On September 7 1965 I stepped into an American classroom for the first time. I was nervous, but in that the Beatles had been on the Ed Sullivan Show recently and I had the same English accent I was quite a novelty and the nerves soon went away.
Then, without warning, I was asked, along with all of the other kids in Mrs. Imhoff’s 6th grade class at East Elementary, to recite the Pledge of Allegiance. I didn’t know the words, but Debbie Johnson, standing next to me, did. And she was proud to help me out. The next day I could recite it without help, and I can to this day. And I, like Debbie Johnson, am proud to do so, every chance I get.
Later, on October 25 1979, after taking an extended course of study and passing a knowledge test, I became a Citizen of the United States. I freely recited the following:
“I hereby declare, on oath,
- ·that I absolutely and entirely renounce and abjure all allegiance and fidelity to any foreign prince, potentate, state, or sovereignty of whom or which I have heretofore been a subject or citizen;
- ·that I will support and defend the Constitution and laws of the United States of America against all enemies, foreign and domestic;
- ·that I will bear true faith and allegiance to the same;
- ·that I will bear arms on behalf of the United States when required by law;
- ·that I will perform noncombatant service in the Armed Forces of the United States when required by the law;
- ·that I will perform work of national importance under civilian direction when required by the law;
- ·and that I take this obligation freely without any mental reservation or purpose of evasion; so help me God.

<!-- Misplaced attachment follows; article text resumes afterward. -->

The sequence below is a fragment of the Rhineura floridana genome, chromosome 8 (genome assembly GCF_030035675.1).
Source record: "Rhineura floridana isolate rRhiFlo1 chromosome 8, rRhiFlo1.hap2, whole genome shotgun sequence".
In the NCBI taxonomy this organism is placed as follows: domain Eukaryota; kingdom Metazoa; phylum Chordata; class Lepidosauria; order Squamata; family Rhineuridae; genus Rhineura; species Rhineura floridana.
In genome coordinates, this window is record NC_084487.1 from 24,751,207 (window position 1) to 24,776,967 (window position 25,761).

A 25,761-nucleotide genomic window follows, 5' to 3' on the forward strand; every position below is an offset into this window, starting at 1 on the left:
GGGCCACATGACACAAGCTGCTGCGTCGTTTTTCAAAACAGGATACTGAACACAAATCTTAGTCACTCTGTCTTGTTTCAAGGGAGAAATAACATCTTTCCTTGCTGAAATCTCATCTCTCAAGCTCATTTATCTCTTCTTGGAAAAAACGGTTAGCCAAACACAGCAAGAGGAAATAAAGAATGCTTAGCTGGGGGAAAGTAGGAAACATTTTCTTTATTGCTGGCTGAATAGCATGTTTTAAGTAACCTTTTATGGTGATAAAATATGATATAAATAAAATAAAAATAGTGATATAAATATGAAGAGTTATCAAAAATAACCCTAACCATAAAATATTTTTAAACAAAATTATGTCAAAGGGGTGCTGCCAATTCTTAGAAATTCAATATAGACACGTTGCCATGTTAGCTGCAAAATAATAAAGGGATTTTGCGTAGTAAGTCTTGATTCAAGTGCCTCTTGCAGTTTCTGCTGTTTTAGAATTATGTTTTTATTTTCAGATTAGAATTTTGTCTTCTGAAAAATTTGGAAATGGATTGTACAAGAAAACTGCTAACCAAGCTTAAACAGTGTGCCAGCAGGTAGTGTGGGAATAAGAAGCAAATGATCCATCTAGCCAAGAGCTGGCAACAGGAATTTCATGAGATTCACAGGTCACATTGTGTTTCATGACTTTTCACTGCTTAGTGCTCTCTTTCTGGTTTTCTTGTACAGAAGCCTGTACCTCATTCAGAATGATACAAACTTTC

In acknowledgement whereof I have hereunto affixed my signature.”
A few years later, I joined the US Army and the Oregon Army National Guard:
“I, Patrick Matthew Farr, do solemnly swear (
or affirm) that I will support and defend the Constitution of the United States against all enemies, foreign and domestic; that I will bear true faith and allegiance to the same; and that I will obey the orders of the President of the United States and the orders of the officers appointed over me, according to regulations and the Uniform Code of Military Justice. So help me God.” (Title 10, US Code; Act of 5 May 1960 replacing the wording first adopted in 1789, with amendment effective 5 October 1962).
Then I became a commissioned officer:
“I, Patrick Matthew Farr, (SSAN), having been appointed an officer in the Army of the United States, as indicated above in the grade of Second Lieutenant, do solemnly swear (or affirm) that I will support and defend the Constitution of the United States against all enemies, foreign and domestic, that I will bear true faith and allegiance to the same; that I take this obligation freely, without any mental reservation or purpose of evasion; and that I will well and faithfully discharge the duties of the office upon which I am about to enter; So help me God.” (DA Form 71, 1 August 1959, for officers.
In January 2003 I was sworn in as State Representative for House District 14:
I, Patrick Matthew Farr Sr., do solemnly swear, or affirm, that I will support the Constitution of the United States, and the Constitution of the State of Oregon, and that I will faithfully discharge the duties of
OREGON STATE REPRESENTATIVE
according to the best of my ability.”
Every day thereafter, when I reported to the House Floor, before any other duty was performed, I, along with the entire House of Representatives and gallery pledged allegiance to the Flag of the United States of America.
Will I ask the Eugene City Council and gallery to join me in pledging allegiance to the Flag of the United States of America and to the Republic for which it stands…?
You bet I will.